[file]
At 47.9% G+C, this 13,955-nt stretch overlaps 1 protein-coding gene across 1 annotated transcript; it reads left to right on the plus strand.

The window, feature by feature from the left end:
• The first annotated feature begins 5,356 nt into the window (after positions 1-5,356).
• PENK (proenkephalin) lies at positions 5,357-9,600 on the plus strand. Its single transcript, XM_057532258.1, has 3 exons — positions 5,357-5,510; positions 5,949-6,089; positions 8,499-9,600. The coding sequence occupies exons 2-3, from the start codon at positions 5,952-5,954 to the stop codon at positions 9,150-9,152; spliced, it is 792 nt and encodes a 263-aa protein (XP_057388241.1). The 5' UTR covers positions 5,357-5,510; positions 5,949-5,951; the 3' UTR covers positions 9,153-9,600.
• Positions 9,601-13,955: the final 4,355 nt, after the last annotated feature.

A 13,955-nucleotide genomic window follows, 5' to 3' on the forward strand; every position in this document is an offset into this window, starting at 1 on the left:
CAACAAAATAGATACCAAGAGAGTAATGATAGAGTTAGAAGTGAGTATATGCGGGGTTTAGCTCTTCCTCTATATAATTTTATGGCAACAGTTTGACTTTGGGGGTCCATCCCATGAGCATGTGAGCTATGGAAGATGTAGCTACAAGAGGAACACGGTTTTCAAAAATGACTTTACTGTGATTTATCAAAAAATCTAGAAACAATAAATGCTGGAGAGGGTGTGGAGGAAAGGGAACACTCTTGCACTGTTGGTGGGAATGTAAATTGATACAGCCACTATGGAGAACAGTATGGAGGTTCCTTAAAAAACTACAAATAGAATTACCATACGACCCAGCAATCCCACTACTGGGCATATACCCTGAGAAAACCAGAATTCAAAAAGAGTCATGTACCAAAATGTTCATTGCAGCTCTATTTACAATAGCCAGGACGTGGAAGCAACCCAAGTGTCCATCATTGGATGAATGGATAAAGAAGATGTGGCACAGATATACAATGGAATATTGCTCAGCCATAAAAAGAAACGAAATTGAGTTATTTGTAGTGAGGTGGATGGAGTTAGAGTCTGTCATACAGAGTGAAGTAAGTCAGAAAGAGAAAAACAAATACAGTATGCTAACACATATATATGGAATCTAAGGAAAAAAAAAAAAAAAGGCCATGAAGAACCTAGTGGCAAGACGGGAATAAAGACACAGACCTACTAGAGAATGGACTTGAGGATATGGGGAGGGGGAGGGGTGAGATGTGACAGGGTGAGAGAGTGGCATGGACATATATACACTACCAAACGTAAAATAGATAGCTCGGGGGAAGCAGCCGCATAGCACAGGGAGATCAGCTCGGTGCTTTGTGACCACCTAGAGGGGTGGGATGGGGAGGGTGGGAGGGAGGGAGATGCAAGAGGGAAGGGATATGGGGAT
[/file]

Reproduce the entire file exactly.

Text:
At 47.9% G+C, this 13,955-nt stretch overlaps 1 protein-coding gene across 1 annotated transcript; it reads left to right on the plus strand.

The window, feature by feature from the left end:
• The first annotated feature begins 5,356 nt into the window (after positions 1-5,356).
• PENK (proenkephalin) lies at positions 5,357-9,600 on the plus strand. Its single transcript, XM_057532258.1, has 3 exons — positions 5,357-5,510; positions 5,949-6,089; positions 8,499-9,600. The coding sequence occupies exons 2-3, from the start codon at positions 5,952-5,954 to the stop codon at positions 9,150-9,152; spliced, it is 792 nt and encodes a 263-aa protein (XP_057388241.1). The 5' UTR covers positions 5,357-5,510; positions 5,949-5,951; the 3' UTR covers positions 9,153-9,600.
• Positions 9,601-13,955: the final 4,355 nt, after the last annotated feature.

A 13,955-nucleotide genomic window follows, 5' to 3' on the forward strand; every position in this document is an offset into this window, starting at 1 on the left:
CAACAAAATAGATACCAAGAGAGTAATGATAGAGTTAGAAGTGAGTATATGCGGGGTTTAGCTCTTCCTCTATATAATTTTATGGCAACAGTTTGACTTTGGGGGTCCATCCCATGAGCATGTGAGCTATGGAAGATGTAGCTACAAGAGGAACACGGTTTTCAAAAATGACTTTACTGTGATTTATCAAAAAATCTAGAAACAATAAATGCTGGAGAGGGTGTGGAGGAAAGGGAACACTCTTGCACTGTTGGTGGGAATGTAAATTGATACAGCCACTATGGAGAACAGTATGGAGGTTCCTTAAAAAACTACAAATAGAATTACCATACGACCCAGCAATCCCACTACTGGGCATATACCCTGAGAAAACCAGAATTCAAAAAGAGTCATGTACCAAAATGTTCATTGCAGCTCTATTTACAATAGCCAGGACGTGGAAGCAACCCAAGTGTCCATCATTGGATGAATGGATAAAGAAGATGTGGCACAGATATACAATGGAATATTGCTCAGCCATAAAAAGAAACGAAATTGAGTTATTTGTAGTGAGGTGGATGGAGTTAGAGTCTGTCATACAGAGTGAAGTAAGTCAGAAAGAGAAAAACAAATACAGTATGCTAACACATATATATGGAATCTAAGGAAAAAAAAAAAAAAAGGCCATGAAGAACCTAGTGGCAAGACGGGAATAAAGACACAGACCTACTAGAGAATGGACTTGAGGATATGGGGAGGGGGAGGGGTGAGATGTGACAGGGTGAGAGAGTGGCATGGACATATATACACTACCAAACGTAAAATAGATAGCTCGGGGGAAGCAGCCGCATAGCACAGGGAGATCAGCTCGGTGCTTTGTGACCACCTAGAGGGGTGGGATGGGGAGGGTGGGAGGGAGGGAGATGCAAGAGGGAAGGGATATGGGGAT